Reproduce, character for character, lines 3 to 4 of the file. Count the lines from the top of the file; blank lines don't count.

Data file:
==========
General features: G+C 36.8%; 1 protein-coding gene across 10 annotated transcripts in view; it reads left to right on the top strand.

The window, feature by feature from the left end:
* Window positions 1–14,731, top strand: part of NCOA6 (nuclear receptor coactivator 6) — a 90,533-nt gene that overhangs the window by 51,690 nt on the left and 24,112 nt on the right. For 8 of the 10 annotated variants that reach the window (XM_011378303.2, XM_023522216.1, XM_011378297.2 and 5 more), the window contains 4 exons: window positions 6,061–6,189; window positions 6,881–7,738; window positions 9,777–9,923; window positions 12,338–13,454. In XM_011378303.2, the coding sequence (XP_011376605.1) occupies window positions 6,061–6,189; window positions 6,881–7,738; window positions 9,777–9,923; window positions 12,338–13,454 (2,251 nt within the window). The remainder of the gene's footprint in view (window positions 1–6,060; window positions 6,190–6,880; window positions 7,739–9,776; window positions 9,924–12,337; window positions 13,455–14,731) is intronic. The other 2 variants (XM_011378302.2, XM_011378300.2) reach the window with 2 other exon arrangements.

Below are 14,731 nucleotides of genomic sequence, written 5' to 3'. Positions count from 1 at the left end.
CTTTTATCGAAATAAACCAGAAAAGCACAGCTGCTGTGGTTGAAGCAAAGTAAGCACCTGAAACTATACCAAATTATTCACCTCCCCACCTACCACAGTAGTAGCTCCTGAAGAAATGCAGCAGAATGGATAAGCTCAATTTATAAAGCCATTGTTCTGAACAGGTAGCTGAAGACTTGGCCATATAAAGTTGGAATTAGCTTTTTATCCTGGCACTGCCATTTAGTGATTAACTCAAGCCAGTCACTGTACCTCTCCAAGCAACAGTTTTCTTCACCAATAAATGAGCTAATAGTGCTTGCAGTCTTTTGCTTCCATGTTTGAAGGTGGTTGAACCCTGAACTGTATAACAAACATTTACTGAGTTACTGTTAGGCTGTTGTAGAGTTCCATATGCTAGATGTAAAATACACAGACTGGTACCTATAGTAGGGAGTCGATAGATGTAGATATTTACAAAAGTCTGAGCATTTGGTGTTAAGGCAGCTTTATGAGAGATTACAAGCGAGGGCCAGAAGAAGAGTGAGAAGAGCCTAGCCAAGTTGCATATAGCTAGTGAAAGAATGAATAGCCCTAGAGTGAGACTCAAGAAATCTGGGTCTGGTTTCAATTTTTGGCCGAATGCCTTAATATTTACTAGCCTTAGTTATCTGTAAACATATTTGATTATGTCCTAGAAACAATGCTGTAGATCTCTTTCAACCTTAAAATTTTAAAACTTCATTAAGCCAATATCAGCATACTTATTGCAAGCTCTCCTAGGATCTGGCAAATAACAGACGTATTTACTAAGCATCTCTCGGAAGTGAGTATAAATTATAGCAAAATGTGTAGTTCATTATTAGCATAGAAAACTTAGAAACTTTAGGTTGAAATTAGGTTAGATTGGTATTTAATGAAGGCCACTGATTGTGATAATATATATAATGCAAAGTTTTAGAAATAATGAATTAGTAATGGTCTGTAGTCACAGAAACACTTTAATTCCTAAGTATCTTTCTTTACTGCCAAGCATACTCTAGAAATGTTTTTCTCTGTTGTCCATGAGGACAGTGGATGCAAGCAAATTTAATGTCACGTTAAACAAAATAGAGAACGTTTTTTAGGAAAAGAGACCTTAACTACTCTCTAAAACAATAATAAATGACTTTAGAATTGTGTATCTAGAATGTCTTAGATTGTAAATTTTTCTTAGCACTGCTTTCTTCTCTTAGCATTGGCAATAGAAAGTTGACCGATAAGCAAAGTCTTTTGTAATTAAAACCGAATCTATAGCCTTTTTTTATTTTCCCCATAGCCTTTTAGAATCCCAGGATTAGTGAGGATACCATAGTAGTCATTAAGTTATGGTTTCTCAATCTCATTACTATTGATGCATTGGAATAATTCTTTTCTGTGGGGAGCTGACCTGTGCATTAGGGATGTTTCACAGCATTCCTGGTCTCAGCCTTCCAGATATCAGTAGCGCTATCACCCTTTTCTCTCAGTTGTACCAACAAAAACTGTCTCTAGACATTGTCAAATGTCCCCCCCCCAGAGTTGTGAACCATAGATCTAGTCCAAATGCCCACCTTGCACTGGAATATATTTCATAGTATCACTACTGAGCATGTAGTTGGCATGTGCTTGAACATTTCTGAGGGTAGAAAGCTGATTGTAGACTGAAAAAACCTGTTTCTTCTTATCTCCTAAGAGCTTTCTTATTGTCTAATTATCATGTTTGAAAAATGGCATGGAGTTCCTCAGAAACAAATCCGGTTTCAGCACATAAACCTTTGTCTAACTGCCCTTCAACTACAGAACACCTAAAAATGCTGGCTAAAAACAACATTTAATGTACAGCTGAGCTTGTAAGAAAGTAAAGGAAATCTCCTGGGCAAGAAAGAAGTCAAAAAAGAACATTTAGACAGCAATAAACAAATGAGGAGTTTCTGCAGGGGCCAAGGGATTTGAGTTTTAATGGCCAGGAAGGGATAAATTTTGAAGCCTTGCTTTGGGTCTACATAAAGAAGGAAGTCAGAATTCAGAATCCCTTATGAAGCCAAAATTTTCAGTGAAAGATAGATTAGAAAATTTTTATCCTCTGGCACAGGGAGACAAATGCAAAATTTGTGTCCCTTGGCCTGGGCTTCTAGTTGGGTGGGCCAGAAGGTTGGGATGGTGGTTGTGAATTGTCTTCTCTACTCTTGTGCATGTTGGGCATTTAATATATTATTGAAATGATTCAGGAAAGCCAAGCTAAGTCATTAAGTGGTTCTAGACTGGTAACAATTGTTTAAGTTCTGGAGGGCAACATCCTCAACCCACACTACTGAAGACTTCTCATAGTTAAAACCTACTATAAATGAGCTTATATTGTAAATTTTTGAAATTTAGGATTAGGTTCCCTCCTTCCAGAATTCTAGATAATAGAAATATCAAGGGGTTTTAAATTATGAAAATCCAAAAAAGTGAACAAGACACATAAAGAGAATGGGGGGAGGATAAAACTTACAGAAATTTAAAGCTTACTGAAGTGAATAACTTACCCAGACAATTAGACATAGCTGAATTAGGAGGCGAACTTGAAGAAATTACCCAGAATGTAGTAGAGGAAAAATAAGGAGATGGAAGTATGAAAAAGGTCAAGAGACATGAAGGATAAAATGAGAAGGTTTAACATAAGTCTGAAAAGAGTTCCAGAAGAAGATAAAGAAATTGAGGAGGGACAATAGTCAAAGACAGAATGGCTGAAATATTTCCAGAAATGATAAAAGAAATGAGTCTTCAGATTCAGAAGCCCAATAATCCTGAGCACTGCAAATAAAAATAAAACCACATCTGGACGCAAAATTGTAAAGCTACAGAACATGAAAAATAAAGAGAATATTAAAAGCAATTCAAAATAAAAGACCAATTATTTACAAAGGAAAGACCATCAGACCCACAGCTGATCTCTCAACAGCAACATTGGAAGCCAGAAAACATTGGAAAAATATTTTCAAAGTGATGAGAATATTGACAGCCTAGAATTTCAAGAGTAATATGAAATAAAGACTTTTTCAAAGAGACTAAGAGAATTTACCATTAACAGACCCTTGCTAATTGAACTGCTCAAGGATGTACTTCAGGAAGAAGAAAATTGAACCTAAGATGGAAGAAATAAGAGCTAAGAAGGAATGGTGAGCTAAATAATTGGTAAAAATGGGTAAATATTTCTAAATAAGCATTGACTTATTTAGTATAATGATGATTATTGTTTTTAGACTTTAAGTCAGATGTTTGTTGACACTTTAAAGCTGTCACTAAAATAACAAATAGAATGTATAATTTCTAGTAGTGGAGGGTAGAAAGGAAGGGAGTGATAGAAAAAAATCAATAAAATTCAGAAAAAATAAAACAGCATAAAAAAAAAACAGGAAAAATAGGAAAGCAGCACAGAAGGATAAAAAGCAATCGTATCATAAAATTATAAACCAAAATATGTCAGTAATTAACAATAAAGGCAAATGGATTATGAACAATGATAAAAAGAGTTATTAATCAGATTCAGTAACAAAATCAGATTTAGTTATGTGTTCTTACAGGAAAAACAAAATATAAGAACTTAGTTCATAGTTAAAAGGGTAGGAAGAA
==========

* Window positions 1–14,731, top strand: part of NCOA6 (nuclear receptor coactivator 6) — a 90,533-nt gene that overhangs the window by 51,690 nt on the left and 24,112 nt on the right. For 8 of the 10 annotated variants that reach the window (XM_011378303.2, XM_023522216.1, XM_011378297.2 and 5 more), the window contains 4 exons: window positions 6,061–6,189; window positions 6,881–7,738; window positions 9,777–9,923; window positions 12,338–13,454. In XM_011378303.2, the coding sequence (XP_011376605.1) occupies window positions 6,061–6,189; window positions 6,881–7,738; window positions 9,777–9,923; window positions 12,338–13,454 (2,251 nt within the window). The remainder of the gene's footprint in view (window positions 1–6,060; window positions 6,190–6,880; window positions 7,739–9,776; window positions 9,924–12,337; window positions 13,455–14,731) is intronic. The other 2 variants (XM_011378302.2, XM_011378300.2) reach the window with 2 other exon arrangements.

Below are 14,731 nucleotides of genomic sequence, written 5' to 3'. Positions count from 1 at the left end.